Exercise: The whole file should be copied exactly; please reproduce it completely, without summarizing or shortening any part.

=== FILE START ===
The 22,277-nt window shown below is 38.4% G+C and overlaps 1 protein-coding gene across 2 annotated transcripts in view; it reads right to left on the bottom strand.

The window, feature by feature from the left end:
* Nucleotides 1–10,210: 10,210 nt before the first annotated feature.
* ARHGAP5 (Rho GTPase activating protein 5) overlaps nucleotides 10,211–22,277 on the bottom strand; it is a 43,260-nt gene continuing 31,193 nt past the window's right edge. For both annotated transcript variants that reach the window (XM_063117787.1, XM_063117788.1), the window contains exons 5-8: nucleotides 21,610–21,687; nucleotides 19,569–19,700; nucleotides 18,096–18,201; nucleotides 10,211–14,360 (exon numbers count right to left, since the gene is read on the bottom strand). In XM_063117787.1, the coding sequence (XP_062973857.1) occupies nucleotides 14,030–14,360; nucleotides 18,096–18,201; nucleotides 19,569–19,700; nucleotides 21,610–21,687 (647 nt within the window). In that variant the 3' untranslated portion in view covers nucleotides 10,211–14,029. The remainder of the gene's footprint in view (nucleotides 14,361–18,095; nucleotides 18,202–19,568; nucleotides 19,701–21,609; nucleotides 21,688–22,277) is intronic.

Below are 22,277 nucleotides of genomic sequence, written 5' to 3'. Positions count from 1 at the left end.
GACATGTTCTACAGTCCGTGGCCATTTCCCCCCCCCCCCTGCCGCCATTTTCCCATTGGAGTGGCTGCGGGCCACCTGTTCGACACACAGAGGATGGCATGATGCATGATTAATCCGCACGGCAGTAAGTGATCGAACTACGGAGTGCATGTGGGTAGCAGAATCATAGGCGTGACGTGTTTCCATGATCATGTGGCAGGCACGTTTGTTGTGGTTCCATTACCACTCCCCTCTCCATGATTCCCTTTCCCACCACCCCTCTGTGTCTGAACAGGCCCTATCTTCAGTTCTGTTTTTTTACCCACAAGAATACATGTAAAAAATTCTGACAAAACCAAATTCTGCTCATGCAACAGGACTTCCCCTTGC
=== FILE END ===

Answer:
The 22,277-nt window shown below is 38.4% G+C and overlaps 1 protein-coding gene across 2 annotated transcripts in view; it reads right to left on the bottom strand.

The window, feature by feature from the left end:
* Nucleotides 1–10,210: 10,210 nt before the first annotated feature.
* ARHGAP5 (Rho GTPase activating protein 5) overlaps nucleotides 10,211–22,277 on the bottom strand; it is a 43,260-nt gene continuing 31,193 nt past the window's right edge. For both annotated transcript variants that reach the window (XM_063117787.1, XM_063117788.1), the window contains exons 5-8: nucleotides 21,610–21,687; nucleotides 19,569–19,700; nucleotides 18,096–18,201; nucleotides 10,211–14,360 (exon numbers count right to left, since the gene is read on the bottom strand). In XM_063117787.1, the coding sequence (XP_062973857.1) occupies nucleotides 14,030–14,360; nucleotides 18,096–18,201; nucleotides 19,569–19,700; nucleotides 21,610–21,687 (647 nt within the window). In that variant the 3' untranslated portion in view covers nucleotides 10,211–14,029. The remainder of the gene's footprint in view (nucleotides 14,361–18,095; nucleotides 18,202–19,568; nucleotides 19,701–21,609; nucleotides 21,688–22,277) is intronic.

Below are 22,277 nucleotides of genomic sequence, written 5' to 3'. Positions count from 1 at the left end.
GACATGTTCTACAGTCCGTGGCCATTTCCCCCCCCCCCCTGCCGCCATTTTCCCATTGGAGTGGCTGCGGGCCACCTGTTCGACACACAGAGGATGGCATGATGCATGATTAATCCGCACGGCAGTAAGTGATCGAACTACGGAGTGCATGTGGGTAGCAGAATCATAGGCGTGACGTGTTTCCATGATCATGTGGCAGGCACGTTTGTTGTGGTTCCATTACCACTCCCCTCTCCATGATTCCCTTTCCCACCACCCCTCTGTGTCTGAACAGGCCCTATCTTCAGTTCTGTTTTTTTACCCACAAGAATACATGTAAAAAATTCTGACAAAACCAAATTCTGCTCATGCAACAGGACTTCCCCTTGC